Tuesday, June 19th, 2018

Textbooks: By the numbers

Alex Greenlee | The Free Press

Posted on September 10, 2012 in books, News
By Brian Saxton

Tuition? Paid.  Meal card? Loaded.  New slacks? Ironed.  Getting ready for a new semester takes work and foresight.  If you’re anything like me, buying textbooks is one of the last things on your list.  Especially if you pay for textbooks out of pocket, it’s a lump sum, rent check, mortgage payment of a necessary expense.  Luckily there are more options than ever.

In the past ten years the number of Internet vendors has increased dramatically.  This increase in choice has ramped up competition in the textbook market.”Textbooks are not a money maker for the store, and that even though Internet books sales have had an big impact, the low profit margin on textbooks extends to these Internet venders, keeping things competitive,”  said Nicki Piaget, Director of the USM Campus Bookstore.  The Campus Bookstore also works with a consortium of New England stores.  This allows them to increase their buying power and offer lower prices.

This leads me to my disclaimer, that while the following list of textbook providers is meant to help you save money, there is no one single place where textbooks are consistently cheapest.  Getting ready for a new semester still takes work and foresight, and probably a combination the following options.

The Devices

Pros: Ipads and kindles may require an initial investment, but they offer some of the cheapest ways to acquire your textbooks.  Many sites offer rental services and the option to purchase individual chapters, and many eBooks now offer tools for highlighting and taking notes.  The sample book I used (The American Congress, Smith, Roberts, Wielen) was only $15.42 for a semester rental (purchase was $31.08).

Cons: Many books are simply not available in this format, and of course these devices require electricity.

Amazon

Pros: Used books for a penny?  –Yes please.  Amazon’s used book inventory is second to none and in most cases, your best bet for cheap, physical copies of the books you need.  Especially for those classes that require a large number of paperback texts, like literature and sociology.  Rental and buyback services are also available.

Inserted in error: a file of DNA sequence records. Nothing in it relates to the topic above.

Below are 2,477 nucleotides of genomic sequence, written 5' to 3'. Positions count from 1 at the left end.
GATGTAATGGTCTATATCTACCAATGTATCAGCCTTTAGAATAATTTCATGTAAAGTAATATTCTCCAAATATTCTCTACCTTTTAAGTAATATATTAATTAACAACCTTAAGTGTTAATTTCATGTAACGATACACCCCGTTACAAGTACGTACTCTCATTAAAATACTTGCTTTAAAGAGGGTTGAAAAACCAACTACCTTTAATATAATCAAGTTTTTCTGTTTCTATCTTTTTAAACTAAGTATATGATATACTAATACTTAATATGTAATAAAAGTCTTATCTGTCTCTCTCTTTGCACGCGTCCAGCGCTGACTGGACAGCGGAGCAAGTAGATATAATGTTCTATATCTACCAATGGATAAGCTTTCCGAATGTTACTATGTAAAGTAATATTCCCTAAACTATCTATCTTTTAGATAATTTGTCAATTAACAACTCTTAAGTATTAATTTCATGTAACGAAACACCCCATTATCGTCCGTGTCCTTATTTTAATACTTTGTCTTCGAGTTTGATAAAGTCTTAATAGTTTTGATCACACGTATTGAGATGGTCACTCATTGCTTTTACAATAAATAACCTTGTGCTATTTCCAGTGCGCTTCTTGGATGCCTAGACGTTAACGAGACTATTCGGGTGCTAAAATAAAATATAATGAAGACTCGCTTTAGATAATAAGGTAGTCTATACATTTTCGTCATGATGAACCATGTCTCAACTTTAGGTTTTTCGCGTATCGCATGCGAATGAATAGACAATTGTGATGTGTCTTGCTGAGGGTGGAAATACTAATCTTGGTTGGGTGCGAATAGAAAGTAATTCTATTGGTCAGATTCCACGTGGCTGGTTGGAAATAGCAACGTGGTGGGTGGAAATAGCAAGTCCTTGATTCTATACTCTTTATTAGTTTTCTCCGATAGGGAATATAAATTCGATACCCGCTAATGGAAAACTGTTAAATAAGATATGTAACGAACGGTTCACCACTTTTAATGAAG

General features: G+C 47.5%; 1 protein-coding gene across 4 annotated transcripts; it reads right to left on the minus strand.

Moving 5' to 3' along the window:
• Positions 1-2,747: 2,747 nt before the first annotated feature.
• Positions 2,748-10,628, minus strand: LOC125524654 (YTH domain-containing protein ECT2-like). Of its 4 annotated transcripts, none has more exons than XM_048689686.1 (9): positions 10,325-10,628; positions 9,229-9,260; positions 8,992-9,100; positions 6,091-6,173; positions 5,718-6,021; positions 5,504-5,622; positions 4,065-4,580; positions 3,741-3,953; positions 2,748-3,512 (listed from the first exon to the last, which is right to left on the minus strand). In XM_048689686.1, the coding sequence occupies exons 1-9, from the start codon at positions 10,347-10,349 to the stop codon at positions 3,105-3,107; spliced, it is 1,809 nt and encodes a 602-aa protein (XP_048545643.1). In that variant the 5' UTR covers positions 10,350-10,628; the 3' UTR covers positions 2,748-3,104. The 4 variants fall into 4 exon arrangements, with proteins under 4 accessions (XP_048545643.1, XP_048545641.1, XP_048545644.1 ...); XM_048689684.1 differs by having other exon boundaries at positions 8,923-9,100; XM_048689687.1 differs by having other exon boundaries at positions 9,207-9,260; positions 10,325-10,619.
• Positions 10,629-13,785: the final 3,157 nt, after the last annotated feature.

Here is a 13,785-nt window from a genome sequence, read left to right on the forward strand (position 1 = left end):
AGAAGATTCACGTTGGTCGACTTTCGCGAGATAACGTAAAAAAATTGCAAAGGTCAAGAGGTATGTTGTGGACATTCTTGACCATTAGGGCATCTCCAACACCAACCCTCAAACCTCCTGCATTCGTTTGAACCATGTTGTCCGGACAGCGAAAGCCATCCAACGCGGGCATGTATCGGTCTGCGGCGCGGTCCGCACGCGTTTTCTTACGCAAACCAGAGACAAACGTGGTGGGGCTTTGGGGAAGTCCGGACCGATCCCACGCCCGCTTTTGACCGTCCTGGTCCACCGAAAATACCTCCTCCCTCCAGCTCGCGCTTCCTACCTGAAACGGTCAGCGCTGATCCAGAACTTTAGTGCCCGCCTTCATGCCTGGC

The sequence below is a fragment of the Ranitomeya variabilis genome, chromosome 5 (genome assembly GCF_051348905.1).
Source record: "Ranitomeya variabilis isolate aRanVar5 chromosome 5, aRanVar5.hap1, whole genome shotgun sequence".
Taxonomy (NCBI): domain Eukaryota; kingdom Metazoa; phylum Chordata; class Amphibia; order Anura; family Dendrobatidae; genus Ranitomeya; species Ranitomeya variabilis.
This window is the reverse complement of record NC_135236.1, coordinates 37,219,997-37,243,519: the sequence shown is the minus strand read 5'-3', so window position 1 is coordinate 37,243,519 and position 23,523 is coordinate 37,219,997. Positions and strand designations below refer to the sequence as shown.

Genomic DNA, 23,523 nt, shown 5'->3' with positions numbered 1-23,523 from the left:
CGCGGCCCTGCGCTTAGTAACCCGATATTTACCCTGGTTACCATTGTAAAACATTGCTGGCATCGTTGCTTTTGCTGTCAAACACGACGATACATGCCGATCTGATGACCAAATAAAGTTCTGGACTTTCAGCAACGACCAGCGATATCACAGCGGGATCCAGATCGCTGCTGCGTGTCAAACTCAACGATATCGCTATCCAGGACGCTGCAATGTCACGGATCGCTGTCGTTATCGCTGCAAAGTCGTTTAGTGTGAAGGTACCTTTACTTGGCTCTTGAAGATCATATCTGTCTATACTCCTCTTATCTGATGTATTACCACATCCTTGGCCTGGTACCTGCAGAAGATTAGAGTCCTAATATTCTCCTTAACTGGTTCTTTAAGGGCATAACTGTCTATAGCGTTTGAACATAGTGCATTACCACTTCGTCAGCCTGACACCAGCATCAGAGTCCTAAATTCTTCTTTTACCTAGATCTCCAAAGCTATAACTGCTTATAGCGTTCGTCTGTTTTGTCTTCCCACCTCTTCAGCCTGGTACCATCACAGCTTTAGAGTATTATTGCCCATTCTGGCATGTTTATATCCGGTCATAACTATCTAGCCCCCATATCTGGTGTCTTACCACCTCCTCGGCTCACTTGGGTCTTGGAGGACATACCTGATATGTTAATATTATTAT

Cons: When you absolutely need to have that brand new edition of a book the prices are the same as at the bookstore.  Used copies can lack bundled materials like e-access that professors may require.  Also, shipping time can be burdensome to procrastinators.

Other Websites

Pros: Websites like eBay owned Half.com and textbooks.com offer similarly competitive prices to Amazon and the bookstore.  Why take the time to browse multiple websites though when you can go to cheapesttextbooks.com and browse all of them, including Amazon, new and used, in one place?

Cons: Do the math, multiple websites means multiple shipping charges, which can often eat up any price difference between the internet and physical store.  Again, if you wait until the last minute shipping times can be trouble.

Bookstore(s)

Pros: Local bookstores like Yes! Books on Congress Street in Portland offer a great opportunity to find cheap secondhand books, especially literature.  The USM bookstore now offers a Rental kiosk and a much wider selection of eBooks.  You also eliminate any issues that may arise from online vendors such as receiving the wrong book or edition.  Also, the Internet provides independent booksellers with access to a wider selection of used books.  Lastly, you are supporting a local independent bookstore and that’s something to feel good about.

Cons: There are no books at the campus bookstore for a penny.

Use the Community!

Pros: Chances are pretty good that someone in each of your classes lives on the same floor as you, or in your neighborhood.  Chances are also pretty good that the class you are in will be taught again, by the same teacher, using the same books.  These are excellent opportunities to share or swap books, build relationships within the USM community and even foster greater understanding of class material through group study and discussion [No I don’t have a specific example].  Splitting the cost of you’re books is like getting a 50% discount.  Check with past professors, they might just help you sell your book to a new student.

Also checking the library is just as easy as checking the Internet, and may provide you with a free copy of some books.

Cons: If sharing it is important to make sure that books get left in common areas, and are available for both parties to complete assignments before due dates.  Rental might be your best option here as it eliminates the need to decide whose bookshelf the book will eventually find it’s way to.

 

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